This research outline has the overall objective to purvey an approach to assess the mangrove ecosystem in its regeneration potential in a reliable way, and conclude whether human interference through artificial regeneration is necessary to guarantee the survival of a particular mangrove forest.  The study of mangrove juvenile predators, as they often constitute a regeneration problem, is therefore inherent to this research.  The realisation of this overall objective requires a full integration of the questions addressed above, which subsequently require intensive field work in an area relevant in general to the understanding of human interference in mangroves and specifically to the research objectives of this thesis.

 

A second series of objectives deals with subject areas that originated during the research tasks of the first series of objectives, either as interesting additional cases or as problem-solving for complex situations encountered :

 

·    What is the floral composition and distribution of mangroves in Sri Lanka ? (in support of tuv)

Doubt arose as to which species were present in the Sri Lankan lagoons in which the above research was carried out, as well as in neighbouring lagoons, and at the same time publications of mangrove species lists for Sri Lanka reported data conflicting with the field reality.  An in-depth field inventory for the South-West coast was executed for that purpose.  (Chapter III).

 

·    Which are the features that can be recognised from airborne remote sensing imagery of mangrove areas ?  (in support of tv)

In the framework of the identification of mangroves on aerial photographs, the question arose as to whether a ‘compromise interpretation key’ could be made, a key that resulted from a compromise in image attributes at species or genus level over the various study sites.  (Chapter IV, V).

 

·    What is the vegetation structure of a mangrove at its biogeographical limit (comparative to tu) ?

Having seen the diversity in vegetation structures in countries located centrally (from a latitudinal point of view) in the distribution range, the vegetation structure at a biogeographical limit was questioned.  A preliminary analysis of the northernmost mangrove vegetation of the West-African coast was done (Parc National du Banc d’Arguin, Mauritania).  (Chapter XIII).

 

·    Which are the problems associated to the use of the Point-Centred Quarter Method (PCQM) for the study of mangrove vegetation (in support of future research on uy}~) ?

Because of field experience the estimates of the tree density and basal area of mangrove vegetation using the established PCQ-Method were revisited and a number of problems to be solved where highlighted.  (Chapter XIV).

 

 

The results of all the above objectives have been valorised as manuscripts engaged in a peer-review process, and are presented in the present dissertation in a logical sequence together with additional annexed material.  It includes an introductory block, a case-study block and a recapitulate block as well as annexed material (numbers again refer to the research framework) :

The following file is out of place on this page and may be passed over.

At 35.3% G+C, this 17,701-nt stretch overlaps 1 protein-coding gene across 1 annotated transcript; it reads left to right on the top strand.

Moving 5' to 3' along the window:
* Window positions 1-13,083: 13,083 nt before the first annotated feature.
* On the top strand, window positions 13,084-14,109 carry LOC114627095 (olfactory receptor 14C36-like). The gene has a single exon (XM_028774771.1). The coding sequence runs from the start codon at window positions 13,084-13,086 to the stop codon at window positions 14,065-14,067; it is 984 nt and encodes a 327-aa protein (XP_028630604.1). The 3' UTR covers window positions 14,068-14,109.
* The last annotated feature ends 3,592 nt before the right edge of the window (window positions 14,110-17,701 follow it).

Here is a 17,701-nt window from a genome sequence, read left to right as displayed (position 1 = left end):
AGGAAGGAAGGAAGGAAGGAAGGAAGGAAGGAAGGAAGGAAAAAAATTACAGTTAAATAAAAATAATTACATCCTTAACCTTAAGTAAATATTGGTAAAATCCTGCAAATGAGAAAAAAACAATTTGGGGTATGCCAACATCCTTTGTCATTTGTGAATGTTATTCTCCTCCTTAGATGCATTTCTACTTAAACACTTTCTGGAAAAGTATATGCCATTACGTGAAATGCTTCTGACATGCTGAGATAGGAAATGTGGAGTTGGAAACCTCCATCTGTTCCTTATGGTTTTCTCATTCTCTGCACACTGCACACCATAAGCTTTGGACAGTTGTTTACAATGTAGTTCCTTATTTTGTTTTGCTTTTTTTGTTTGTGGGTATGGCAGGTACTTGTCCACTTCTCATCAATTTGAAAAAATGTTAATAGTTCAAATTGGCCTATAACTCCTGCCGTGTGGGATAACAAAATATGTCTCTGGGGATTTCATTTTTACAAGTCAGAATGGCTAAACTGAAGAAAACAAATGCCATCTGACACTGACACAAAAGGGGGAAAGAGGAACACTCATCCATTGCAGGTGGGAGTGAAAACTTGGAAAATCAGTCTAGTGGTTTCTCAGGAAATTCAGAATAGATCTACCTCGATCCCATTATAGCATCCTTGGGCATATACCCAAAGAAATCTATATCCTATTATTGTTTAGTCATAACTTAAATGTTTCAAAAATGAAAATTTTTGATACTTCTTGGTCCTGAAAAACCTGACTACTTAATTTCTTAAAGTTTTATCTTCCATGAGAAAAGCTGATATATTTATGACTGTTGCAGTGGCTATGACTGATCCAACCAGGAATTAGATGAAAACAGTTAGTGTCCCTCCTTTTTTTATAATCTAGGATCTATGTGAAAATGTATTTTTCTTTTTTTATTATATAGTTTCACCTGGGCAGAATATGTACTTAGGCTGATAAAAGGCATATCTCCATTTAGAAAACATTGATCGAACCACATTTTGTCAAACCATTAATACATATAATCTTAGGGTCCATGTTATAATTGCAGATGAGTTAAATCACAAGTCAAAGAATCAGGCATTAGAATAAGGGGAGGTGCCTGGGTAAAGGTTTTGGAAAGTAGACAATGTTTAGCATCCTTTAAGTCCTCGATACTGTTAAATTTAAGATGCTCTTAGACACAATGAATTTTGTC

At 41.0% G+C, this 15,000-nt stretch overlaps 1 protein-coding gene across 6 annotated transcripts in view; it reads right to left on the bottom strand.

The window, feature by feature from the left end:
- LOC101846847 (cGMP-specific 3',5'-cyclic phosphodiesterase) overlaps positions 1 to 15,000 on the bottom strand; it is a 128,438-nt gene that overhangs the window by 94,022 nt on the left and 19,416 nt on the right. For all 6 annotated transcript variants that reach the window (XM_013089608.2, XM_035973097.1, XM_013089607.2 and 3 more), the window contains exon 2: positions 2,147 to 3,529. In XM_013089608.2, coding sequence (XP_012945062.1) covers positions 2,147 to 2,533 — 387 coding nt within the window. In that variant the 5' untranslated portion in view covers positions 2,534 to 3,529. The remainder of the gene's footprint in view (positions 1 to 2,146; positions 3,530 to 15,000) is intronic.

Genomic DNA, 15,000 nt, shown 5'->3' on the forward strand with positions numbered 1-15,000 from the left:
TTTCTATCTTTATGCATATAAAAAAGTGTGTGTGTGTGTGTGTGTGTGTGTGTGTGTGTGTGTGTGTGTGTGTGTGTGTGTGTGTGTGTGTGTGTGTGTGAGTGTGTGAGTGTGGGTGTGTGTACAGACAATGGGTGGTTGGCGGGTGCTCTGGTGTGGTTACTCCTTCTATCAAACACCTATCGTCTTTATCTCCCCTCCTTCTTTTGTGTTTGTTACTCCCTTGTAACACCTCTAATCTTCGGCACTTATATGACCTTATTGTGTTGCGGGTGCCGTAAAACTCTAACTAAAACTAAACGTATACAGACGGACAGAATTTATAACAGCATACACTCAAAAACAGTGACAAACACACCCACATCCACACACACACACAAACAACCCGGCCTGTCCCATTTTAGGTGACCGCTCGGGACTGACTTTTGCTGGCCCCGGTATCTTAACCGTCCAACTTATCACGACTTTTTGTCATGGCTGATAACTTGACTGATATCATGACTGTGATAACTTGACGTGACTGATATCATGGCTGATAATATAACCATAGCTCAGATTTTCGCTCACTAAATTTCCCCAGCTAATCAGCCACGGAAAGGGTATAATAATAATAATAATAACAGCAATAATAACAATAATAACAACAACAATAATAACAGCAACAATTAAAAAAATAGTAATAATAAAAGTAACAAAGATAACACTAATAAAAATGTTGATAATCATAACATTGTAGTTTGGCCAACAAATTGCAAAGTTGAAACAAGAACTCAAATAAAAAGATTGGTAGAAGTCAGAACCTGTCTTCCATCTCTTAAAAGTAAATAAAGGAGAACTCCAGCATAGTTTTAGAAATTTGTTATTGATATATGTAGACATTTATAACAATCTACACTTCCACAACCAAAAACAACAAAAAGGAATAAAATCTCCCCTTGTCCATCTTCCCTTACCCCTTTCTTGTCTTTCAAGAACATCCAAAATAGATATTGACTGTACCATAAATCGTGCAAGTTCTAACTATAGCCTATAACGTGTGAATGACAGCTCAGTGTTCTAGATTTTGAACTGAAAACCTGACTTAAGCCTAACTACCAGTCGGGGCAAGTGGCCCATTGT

Introductory block

 

Chapter I  :      General Introduction

Chapter II :      Utilization of mangrove word products around Mida Creek (Kenya) amongst subsistence and commercial users.

 

Case-studies

 

Chapter III :    A revision of the floral composition and distribution of mangroves in Sri Lanka (tuv).

Chapter IV :     High resolution vegetation data for mangrove research as obtained from aerial photography (tv) .

Chapter V :      A note on the identification of mangroves from aerial photography  in Kenya and Sri Lanka (tv).

Chapter VI :     Four decade vegetation dynamics in Sri Lankan mangroves as detected from sequential aerial photography : a case study in Galle  (tuv).

Chapter VII : Two decade vegetation dynamics in Kenyan mangroves as detected from sequential aerial photography : a case study in Gazi Bay (tuv).

Chapter VIII : An ordination study to view past, present and future vegetation structure dynamics in disturbed and undisturbed mangroves forests in Kenya and Sri Lanka (tuvxyz).

Appendix I :      Field keys for Kenyan Mangrove Crabs (w).

Chapter IX :     An explorative study on grapsid crab zonation in mangrove forests in Kenya (w).

Chapter X :      Propagule predators in Kenyan mangroves and their possible effect on regeneration (w{).

Chapter XI :     Propagule predation in Sri Lankan mangroves and its effect on vegetation structure (w{).

Chapter XII : Regeneration status of mangroves under natural and nursery conditions in Galle and Pambala, Sri Lanka (yz).

Chapter XIII : Are the northernmost mangroves of West Africa viable ? - a case study in the Parc National du Banc d’Arguin, Mauritania - (comparative to uv)

Chapter XIV : Empirical estimate of the reliability of the use of the Point-Centred Quarter Method (PCQM) in mangrove forests (in support of future research on uy}~).

 

Recapitulate block

 

Chapter XV :    General discussion

Epilogue

 

References

 

See Bibliography

 


PhD Table of Contents